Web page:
I’m a beginner. Perhaps a sophisticated one, but that claim is also a warning — in part it relates to the threats of self-deception and self-obsession, and note that the word “sophisticated” contains the word “sophist.”
In a general sense, I’ve been to the point of tentatively embracing a comprehensive spiritual solution to the meaning of life before — Lutheranism briefly at Concordia (1968), Zen Buddhism (1992-96), Christianity (vaguely)(2009), Jung (2010-13), and an evolving passage through Contemplative Christianity, the Baghavad Gita, Zen and Stoicism in the last three years. Ironically (since modern Stoics affirm the essential materialism of Stoicism), it was Epictetus that led me to Catholicism. He repeatedly affirmed the necessity to embrace the goodness of God’s universe and to align one’s will with God’s will — essentially each person’s will and soul are contingent extensions of Divine Will and God’s all-pervading presence. This insight of Epictetus became for me the precious truth beyond the mere dichotomy of control of popular Stoicism. Yet it was also unsatisfying. Epictetus’s call to alignment with God has so little flesh on its bones that it enables the modern popular belief that he was simply speaking figuratively about the need to be a good citizen of the world in order to find personal serenity.
But my personal inner call for Truth has always insisted on more. That inner voice (God’s call) has always insisted that the Truth that matters is both transcendent and immanent (i.e. it is a reality beyond space and time that also demands comprehensive consequences about how life is to be lived within the finite earthly sphere). The options I flirted with over the years (contemplative prayer, liberal Christianity and Zen notably) left room for the transcendent and implied the connection with the earthly, but mostly just left a lot of wiggle room for my own willfulness. I have long known that it is that willfulness that is the problem, and that surrender and humility were essential. But I needed something to surrender to.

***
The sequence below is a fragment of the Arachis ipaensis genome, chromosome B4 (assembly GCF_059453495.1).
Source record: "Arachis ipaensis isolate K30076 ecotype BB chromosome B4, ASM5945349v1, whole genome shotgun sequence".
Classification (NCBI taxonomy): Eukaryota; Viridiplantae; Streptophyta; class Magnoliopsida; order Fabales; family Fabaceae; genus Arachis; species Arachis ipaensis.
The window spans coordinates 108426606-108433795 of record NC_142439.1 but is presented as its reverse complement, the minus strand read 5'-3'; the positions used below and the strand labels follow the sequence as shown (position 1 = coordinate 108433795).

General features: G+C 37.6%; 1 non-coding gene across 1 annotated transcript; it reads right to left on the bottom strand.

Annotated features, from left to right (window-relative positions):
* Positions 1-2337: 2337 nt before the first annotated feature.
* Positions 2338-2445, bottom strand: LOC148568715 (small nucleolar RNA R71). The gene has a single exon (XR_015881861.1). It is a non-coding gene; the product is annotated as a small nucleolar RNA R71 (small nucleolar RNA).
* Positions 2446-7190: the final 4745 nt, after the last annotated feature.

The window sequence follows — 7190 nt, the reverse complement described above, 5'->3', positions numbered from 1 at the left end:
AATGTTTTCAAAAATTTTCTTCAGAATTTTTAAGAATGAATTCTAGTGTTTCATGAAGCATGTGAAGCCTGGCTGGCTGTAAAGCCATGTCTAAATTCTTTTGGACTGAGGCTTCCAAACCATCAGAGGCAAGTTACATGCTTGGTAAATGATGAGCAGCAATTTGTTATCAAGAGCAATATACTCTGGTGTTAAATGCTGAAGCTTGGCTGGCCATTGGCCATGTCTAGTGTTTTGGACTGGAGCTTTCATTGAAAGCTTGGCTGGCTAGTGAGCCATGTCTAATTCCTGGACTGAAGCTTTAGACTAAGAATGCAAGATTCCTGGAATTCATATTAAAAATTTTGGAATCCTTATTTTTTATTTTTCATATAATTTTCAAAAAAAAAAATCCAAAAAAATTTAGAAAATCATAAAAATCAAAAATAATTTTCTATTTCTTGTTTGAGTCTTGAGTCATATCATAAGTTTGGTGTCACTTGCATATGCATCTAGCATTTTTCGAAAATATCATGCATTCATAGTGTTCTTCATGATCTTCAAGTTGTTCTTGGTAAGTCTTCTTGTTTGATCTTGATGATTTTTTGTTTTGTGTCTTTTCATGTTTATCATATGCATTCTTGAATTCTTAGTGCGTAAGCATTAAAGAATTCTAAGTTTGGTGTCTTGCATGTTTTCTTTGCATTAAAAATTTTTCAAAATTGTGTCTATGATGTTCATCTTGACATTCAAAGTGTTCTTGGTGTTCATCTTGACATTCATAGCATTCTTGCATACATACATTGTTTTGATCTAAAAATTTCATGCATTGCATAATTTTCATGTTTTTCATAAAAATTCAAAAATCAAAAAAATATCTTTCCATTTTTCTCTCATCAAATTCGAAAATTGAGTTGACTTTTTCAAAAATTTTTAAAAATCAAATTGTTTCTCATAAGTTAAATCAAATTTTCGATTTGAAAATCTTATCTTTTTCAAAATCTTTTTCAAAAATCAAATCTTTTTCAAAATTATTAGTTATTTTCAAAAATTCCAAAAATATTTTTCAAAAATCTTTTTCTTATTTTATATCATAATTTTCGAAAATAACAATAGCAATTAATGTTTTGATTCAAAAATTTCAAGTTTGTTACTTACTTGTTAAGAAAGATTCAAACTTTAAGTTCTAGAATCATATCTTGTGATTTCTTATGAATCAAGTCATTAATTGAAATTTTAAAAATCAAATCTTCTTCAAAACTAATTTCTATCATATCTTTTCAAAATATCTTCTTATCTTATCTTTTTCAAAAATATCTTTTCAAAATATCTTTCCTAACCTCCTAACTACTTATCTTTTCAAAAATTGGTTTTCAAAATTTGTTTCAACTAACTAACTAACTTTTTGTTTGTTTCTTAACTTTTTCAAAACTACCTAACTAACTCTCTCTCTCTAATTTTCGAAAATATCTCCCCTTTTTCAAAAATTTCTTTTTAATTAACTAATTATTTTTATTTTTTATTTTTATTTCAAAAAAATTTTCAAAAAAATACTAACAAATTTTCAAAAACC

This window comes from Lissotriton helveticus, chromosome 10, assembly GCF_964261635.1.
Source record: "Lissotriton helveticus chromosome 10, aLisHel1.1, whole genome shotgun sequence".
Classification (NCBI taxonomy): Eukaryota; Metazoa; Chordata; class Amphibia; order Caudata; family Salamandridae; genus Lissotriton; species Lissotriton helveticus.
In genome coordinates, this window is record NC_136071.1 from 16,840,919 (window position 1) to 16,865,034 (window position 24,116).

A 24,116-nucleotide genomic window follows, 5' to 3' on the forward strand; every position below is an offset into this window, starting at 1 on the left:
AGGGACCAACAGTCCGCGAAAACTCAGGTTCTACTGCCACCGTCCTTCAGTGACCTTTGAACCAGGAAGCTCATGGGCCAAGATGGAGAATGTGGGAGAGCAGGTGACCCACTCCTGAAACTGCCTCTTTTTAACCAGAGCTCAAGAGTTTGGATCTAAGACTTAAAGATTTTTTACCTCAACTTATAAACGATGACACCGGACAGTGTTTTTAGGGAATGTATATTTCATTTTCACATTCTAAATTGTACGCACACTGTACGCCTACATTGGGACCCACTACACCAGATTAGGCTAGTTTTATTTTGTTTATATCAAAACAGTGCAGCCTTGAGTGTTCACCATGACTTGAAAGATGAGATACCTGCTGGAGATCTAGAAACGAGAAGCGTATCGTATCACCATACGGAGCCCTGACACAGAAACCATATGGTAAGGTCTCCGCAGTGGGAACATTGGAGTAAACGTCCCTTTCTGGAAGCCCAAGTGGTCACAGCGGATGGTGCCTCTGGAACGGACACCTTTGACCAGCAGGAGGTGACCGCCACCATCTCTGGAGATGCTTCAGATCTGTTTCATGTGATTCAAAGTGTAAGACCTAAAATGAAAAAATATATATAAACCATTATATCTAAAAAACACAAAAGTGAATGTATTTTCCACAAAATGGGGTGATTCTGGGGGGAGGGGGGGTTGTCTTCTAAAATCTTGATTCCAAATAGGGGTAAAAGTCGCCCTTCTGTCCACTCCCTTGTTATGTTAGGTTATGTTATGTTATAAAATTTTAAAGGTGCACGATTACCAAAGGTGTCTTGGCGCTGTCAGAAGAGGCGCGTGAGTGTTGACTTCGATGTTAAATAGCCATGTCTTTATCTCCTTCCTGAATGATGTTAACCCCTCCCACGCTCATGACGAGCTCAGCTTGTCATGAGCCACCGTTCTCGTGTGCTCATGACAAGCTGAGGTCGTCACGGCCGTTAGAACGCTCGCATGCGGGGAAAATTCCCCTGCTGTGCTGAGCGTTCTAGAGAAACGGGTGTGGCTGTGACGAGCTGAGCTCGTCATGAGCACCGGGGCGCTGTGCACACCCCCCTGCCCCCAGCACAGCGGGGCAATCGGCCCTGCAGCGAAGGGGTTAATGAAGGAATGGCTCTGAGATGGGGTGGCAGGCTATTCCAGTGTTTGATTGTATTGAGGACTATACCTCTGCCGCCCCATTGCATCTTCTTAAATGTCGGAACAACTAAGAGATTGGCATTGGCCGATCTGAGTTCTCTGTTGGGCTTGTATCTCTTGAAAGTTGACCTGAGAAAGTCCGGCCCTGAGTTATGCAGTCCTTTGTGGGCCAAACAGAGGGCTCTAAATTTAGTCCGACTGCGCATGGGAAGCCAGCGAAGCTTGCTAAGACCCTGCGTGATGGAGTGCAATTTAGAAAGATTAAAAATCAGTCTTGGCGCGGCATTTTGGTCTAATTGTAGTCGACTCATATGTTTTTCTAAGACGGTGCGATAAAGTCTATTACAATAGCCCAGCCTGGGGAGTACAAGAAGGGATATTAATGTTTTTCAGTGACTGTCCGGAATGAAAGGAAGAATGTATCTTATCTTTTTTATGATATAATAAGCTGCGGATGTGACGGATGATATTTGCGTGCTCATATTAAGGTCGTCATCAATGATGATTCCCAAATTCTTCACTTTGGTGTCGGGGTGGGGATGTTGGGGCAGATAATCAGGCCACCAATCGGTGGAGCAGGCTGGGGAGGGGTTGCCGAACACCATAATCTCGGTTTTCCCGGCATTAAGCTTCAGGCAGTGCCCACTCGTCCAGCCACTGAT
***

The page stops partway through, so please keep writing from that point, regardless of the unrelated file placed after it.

The Roman Catholic Church is unique within my realm of experience in the existence of Mystery at its core, the provision of Answers grounded in Divinely-sanctioned Authority, and most importantly the core beliefs that are simultaneously mysteries and well-defined — namely, the doctrine of the Fall and Redemption through Christ, the Sacraments, the meaning of Incarnate Life and the essential mission of each life as a pilgrimage to union with God (ordained by God at the moment of conception). At this point in my understanding, I believe that failure to dedicate my life to that pilgrimage (as I have failed so far), ignoring that commission, would be a mortal sin subsuming all others.
Therein lies the Solution that impels me.